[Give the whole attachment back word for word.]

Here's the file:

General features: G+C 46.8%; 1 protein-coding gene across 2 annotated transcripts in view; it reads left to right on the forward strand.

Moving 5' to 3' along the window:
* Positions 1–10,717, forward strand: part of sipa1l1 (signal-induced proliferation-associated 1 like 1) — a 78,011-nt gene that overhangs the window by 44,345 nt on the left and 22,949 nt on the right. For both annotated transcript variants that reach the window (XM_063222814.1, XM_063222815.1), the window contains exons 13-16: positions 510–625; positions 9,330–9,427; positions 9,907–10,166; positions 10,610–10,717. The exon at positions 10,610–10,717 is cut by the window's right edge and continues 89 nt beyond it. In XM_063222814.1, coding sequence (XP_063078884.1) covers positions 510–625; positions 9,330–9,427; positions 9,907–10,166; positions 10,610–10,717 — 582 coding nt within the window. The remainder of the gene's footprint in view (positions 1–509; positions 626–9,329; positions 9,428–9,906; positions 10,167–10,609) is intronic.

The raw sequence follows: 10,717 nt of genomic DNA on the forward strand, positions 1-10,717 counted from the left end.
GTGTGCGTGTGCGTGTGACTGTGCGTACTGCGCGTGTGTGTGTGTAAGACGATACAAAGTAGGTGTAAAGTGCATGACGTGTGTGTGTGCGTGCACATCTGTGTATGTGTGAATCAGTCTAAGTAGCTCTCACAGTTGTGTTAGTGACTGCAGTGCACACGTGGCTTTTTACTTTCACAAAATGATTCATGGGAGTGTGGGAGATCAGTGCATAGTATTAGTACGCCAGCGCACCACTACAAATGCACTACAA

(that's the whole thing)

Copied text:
General features: G+C 46.8%; 1 protein-coding gene across 2 annotated transcripts in view; it reads left to right on the forward strand.

Moving 5' to 3' along the window:
* Positions 1–10,717, forward strand: part of sipa1l1 (signal-induced proliferation-associated 1 like 1) — a 78,011-nt gene that overhangs the window by 44,345 nt on the left and 22,949 nt on the right. For both annotated transcript variants that reach the window (XM_063222814.1, XM_063222815.1), the window contains exons 13-16: positions 510–625; positions 9,330–9,427; positions 9,907–10,166; positions 10,610–10,717. The exon at positions 10,610–10,717 is cut by the window's right edge and continues 89 nt beyond it. In XM_063222814.1, coding sequence (XP_063078884.1) covers positions 510–625; positions 9,330–9,427; positions 9,907–10,166; positions 10,610–10,717 — 582 coding nt within the window. The remainder of the gene's footprint in view (positions 1–509; positions 626–9,329; positions 9,428–9,906; positions 10,167–10,609) is intronic.

The raw sequence follows: 10,717 nt of genomic DNA on the forward strand, positions 1-10,717 counted from the left end.
GTGTGCGTGTGCGTGTGACTGTGCGTACTGCGCGTGTGTGTGTGTAAGACGATACAAAGTAGGTGTAAAGTGCATGACGTGTGTGTGTGCGTGCACATCTGTGTATGTGTGAATCAGTCTAAGTAGCTCTCACAGTTGTGTTAGTGACTGCAGTGCACACGTGGCTTTTTACTTTCACAAAATGATTCATGGGAGTGTGGGAGATCAGTGCATAGTATTAGTACGCCAGCGCACCACTACAAATGCACTACAA